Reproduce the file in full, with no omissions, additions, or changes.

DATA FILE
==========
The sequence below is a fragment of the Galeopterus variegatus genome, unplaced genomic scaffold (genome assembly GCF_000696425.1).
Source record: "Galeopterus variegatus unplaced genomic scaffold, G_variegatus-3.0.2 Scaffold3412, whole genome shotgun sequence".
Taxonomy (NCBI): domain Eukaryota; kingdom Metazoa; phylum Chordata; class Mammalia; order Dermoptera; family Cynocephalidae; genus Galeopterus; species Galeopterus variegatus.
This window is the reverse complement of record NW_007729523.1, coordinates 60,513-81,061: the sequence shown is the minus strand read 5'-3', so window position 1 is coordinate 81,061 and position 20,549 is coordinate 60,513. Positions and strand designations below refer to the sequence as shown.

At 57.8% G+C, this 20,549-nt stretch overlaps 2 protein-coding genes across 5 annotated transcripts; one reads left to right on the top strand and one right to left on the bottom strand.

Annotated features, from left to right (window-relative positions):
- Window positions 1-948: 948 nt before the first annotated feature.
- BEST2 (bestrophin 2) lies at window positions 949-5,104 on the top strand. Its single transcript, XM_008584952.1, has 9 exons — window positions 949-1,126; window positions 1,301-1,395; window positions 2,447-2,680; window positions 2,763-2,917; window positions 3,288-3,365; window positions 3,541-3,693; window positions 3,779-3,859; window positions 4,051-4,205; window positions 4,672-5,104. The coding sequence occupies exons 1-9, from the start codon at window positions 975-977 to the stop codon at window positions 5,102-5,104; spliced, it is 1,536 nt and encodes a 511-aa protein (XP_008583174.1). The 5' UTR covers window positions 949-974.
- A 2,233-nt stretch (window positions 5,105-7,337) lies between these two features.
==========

The sequence below is a fragment of the Galeopterus variegatus genome, unplaced genomic scaffold (genome assembly GCF_000696425.1).
Source record: "Galeopterus variegatus unplaced genomic scaffold, G_variegatus-3.0.2 Scaffold3412, whole genome shotgun sequence".
Taxonomy (NCBI): domain Eukaryota; kingdom Metazoa; phylum Chordata; class Mammalia; order Dermoptera; family Cynocephalidae; genus Galeopterus; species Galeopterus variegatus.
This window is the reverse complement of record NW_007729523.1, coordinates 60,513-81,061: the sequence shown is the minus strand read 5'-3', so window position 1 is coordinate 81,061 and position 20,549 is coordinate 60,513. Positions and strand designations below refer to the sequence as shown.

At 57.8% G+C, this 20,549-nt stretch overlaps 2 protein-coding genes across 5 annotated transcripts; one reads left to right on the top strand and one right to left on the bottom strand.

Annotated features, from left to right (window-relative positions):
- Window positions 1-948: 948 nt before the first annotated feature.
- BEST2 (bestrophin 2) lies at window positions 949-5,104 on the top strand. Its single transcript, XM_008584952.1, has 9 exons — window positions 949-1,126; window positions 1,301-1,395; window positions 2,447-2,680; window positions 2,763-2,917; window positions 3,288-3,365; window positions 3,541-3,693; window positions 3,779-3,859; window positions 4,051-4,205; window positions 4,672-5,104. The coding sequence occupies exons 1-9, from the start codon at window positions 975-977 to the stop codon at window positions 5,102-5,104; spliced, it is 1,536 nt and encodes a 511-aa protein (XP_008583174.1). The 5' UTR covers window positions 949-974.
- A 2,233-nt stretch (window positions 5,105-7,337) lies between these two features.